ALBUQUERQUE, N.M. (KRQE) – The city council will consider a bill asking lawmakers to consider making lowriders New Mexico’s official state vehicle. Councilor Klarissa Peña has sponsored a memorial that would urge the legislature to consider it in the next year’s legislative session, saying lowriders are an intrinsic part of the state’s culture.

She got the idea after lawmakers approved the country’s first state aroma – green chile roasting in the fall. According to the secretary of state’s website, New Mexico already has 29 state symbols, including several unique ones like a state question, a state tie, and a state aircraft.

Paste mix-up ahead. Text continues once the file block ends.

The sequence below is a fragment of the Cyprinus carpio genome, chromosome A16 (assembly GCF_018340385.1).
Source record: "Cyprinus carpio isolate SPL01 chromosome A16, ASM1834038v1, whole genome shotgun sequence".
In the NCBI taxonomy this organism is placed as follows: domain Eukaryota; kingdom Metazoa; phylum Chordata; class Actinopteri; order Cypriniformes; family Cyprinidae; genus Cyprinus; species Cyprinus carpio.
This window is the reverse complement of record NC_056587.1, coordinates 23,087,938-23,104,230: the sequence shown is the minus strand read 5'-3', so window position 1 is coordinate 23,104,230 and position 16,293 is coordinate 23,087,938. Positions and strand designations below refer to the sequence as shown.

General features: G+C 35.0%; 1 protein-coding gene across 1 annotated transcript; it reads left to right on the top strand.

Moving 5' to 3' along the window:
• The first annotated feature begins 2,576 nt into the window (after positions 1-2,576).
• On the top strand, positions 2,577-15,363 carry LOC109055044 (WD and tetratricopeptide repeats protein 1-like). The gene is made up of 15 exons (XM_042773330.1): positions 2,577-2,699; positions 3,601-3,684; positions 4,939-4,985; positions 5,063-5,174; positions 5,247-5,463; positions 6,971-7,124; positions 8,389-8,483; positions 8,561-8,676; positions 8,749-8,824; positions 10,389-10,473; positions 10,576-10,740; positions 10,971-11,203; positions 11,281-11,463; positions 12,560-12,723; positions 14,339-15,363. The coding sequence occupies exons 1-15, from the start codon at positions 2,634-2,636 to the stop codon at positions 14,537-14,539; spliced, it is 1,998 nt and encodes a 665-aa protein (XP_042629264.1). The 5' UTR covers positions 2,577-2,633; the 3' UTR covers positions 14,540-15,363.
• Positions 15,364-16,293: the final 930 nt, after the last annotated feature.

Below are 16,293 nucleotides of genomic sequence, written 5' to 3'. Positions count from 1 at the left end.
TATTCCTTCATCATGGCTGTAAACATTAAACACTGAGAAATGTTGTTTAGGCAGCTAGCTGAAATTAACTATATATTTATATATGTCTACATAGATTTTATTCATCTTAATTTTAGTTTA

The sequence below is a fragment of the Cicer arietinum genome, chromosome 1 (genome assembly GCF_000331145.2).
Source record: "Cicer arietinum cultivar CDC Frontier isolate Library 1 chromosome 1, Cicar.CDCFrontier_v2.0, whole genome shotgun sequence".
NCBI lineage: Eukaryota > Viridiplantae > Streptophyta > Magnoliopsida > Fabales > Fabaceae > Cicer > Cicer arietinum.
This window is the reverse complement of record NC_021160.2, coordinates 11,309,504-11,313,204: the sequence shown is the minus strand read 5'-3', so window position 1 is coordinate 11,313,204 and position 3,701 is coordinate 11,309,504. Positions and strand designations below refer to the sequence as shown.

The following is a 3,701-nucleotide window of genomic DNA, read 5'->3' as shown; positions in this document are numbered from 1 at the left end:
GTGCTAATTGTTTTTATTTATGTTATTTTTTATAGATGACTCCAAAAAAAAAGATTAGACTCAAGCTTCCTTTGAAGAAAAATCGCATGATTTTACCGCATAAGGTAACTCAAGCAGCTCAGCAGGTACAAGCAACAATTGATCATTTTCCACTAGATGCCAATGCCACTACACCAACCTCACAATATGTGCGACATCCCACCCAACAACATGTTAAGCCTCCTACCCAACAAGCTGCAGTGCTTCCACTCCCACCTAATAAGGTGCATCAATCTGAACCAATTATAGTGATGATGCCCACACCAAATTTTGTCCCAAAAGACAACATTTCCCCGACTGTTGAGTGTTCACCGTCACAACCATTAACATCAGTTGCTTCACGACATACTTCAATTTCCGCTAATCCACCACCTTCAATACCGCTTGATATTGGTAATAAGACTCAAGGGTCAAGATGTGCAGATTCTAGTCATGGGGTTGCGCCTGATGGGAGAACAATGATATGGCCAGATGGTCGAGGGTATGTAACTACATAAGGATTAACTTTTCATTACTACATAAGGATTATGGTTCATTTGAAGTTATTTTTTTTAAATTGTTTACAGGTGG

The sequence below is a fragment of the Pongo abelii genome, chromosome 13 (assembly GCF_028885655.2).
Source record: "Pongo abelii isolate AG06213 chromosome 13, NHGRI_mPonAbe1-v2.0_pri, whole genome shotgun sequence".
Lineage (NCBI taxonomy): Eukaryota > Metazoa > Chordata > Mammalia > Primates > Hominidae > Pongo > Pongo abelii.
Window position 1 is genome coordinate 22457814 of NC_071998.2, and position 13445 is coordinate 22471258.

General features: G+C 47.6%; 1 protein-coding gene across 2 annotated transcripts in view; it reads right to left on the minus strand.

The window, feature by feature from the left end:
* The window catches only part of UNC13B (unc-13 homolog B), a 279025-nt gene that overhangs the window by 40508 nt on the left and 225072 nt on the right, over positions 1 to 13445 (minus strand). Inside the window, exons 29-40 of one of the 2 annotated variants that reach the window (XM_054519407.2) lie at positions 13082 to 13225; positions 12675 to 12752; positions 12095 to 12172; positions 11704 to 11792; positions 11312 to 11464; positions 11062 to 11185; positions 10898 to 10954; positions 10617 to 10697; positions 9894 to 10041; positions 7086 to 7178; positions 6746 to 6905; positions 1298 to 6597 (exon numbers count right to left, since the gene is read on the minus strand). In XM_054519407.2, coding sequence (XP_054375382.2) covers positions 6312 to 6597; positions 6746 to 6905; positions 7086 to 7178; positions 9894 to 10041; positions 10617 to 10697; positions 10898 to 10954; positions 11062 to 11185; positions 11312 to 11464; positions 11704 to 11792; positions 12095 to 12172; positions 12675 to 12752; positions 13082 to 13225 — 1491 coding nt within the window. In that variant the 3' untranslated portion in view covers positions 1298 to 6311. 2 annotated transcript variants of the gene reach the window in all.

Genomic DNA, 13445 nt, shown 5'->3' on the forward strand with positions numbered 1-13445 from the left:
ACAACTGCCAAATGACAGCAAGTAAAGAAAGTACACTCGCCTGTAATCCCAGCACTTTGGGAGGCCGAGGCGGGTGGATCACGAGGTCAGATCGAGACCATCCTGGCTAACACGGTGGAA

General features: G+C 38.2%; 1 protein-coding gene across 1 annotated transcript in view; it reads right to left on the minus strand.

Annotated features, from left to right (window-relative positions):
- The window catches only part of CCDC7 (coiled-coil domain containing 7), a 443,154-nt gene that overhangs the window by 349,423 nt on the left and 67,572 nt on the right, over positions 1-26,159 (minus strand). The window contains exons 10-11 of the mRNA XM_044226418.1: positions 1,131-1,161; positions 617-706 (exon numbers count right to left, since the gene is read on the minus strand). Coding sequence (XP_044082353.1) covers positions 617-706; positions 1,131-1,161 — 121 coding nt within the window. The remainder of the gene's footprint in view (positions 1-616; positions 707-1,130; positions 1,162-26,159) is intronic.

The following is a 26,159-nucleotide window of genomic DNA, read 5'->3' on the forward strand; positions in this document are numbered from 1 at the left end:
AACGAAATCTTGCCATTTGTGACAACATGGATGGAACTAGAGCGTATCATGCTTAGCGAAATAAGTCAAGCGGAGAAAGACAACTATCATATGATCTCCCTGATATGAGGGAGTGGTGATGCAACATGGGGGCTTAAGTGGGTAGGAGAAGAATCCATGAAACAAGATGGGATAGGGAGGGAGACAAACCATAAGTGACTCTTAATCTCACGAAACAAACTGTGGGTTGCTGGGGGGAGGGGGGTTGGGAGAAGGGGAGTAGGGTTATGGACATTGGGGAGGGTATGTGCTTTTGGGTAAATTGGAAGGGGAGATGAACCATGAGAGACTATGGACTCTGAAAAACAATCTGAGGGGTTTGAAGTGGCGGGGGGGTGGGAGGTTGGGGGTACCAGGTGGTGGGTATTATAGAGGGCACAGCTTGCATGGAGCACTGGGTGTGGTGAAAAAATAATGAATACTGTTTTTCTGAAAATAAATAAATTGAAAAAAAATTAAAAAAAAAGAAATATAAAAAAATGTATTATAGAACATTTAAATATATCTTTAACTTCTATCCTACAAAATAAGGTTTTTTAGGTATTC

KRQE asked Councilor Peña whether adding another state symbol would dilute their importance. “We’re very unique to the entire United States and we have so much pride in our history and our culture, and we want to share it with the world so when people look up and Google ‘New Mexico’ and look at our state symbols, they’ll see that we’re very prideful, and we have so many different cultural aspects that are important to us,” Peña says.

Next year’s legislative session is only 30 days and lawmakers typically focus on the budget and other financial issues. But Councilor Peña says a bill considering a lowrider state symbol would not take up a lot of time.